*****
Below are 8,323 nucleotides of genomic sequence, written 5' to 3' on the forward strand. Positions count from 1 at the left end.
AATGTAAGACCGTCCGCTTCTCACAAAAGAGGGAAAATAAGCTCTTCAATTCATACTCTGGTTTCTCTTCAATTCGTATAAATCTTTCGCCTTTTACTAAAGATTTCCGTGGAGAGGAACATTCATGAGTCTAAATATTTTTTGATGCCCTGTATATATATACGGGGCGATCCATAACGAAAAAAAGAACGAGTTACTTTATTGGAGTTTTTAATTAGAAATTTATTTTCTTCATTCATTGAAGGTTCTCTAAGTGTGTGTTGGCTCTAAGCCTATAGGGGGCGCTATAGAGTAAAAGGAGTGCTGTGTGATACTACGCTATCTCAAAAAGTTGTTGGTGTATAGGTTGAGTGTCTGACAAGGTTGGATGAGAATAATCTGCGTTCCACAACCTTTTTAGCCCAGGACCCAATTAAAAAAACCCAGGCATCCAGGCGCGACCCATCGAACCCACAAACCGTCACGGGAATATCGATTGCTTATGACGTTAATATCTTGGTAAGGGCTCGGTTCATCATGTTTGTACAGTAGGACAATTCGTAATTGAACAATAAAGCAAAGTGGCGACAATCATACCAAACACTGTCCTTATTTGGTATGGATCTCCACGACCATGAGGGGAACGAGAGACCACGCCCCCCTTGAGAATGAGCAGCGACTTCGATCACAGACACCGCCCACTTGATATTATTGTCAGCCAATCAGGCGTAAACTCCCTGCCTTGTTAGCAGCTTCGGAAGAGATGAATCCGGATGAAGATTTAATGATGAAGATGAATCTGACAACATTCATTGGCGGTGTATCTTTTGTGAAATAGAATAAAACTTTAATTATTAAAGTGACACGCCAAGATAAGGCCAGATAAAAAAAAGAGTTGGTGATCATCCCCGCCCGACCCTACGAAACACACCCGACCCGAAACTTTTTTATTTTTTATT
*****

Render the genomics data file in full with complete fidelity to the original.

Below are 8,323 nucleotides of genomic sequence, written 5' to 3' on the forward strand. Positions count from 1 at the left end.
AATGTAAGACCGTCCGCTTCTCACAAAAGAGGGAAAATAAGCTCTTCAATTCATACTCTGGTTTCTCTTCAATTCGTATAAATCTTTCGCCTTTTACTAAAGATTTCCGTGGAGAGGAACATTCATGAGTCTAAATATTTTTTGATGCCCTGTATATATATACGGGGCGATCCATAACGAAAAAAAGAACGAGTTACTTTATTGGAGTTTTTAATTAGAAATTTATTTTCTTCATTCATTGAAGGTTCTCTAAGTGTGTGTTGGCTCTAAGCCTATAGGGGGCGCTATAGAGTAAAAGGAGTGCTGTGTGATACTACGCTATCTCAAAAAGTTGTTGGTGTATAGGTTGAGTGTCTGACAAGGTTGGATGAGAATAATCTGCGTTCCACAACCTTTTTAGCCCAGGACCCAATTAAAAAAACCCAGGCATCCAGGCGCGACCCATCGAACCCACAAACCGTCACGGGAATATCGATTGCTTATGACGTTAATATCTTGGTAAGGGCTCGGTTCATCATGTTTGTACAGTAGGACAATTCGTAATTGAACAATAAAGCAAAGTGGCGACAATCATACCAAACACTGTCCTTATTTGGTATGGATCTCCACGACCATGAGGGGAACGAGAGACCACGCCCCCCTTGAGAATGAGCAGCGACTTCGATCACAGACACCGCCCACTTGATATTATTGTCAGCCAATCAGGCGTAAACTCCCTGCCTTGTTAGCAGCTTCGGAAGAGATGAATCCGGATGAAGATTTAATGATGAAGATGAATCTGACAACATTCATTGGCGGTGTATCTTTTGTGAAATAGAATAAAACTTTAATTATTAAAGTGACACGCCAAGATAAGGCCAGATAAAAAAAAGAGTTGGTGATCATCCCCGCCCGACCCTACGAAACACACCCGACCCGAAACTTTTTTATTTTTTATT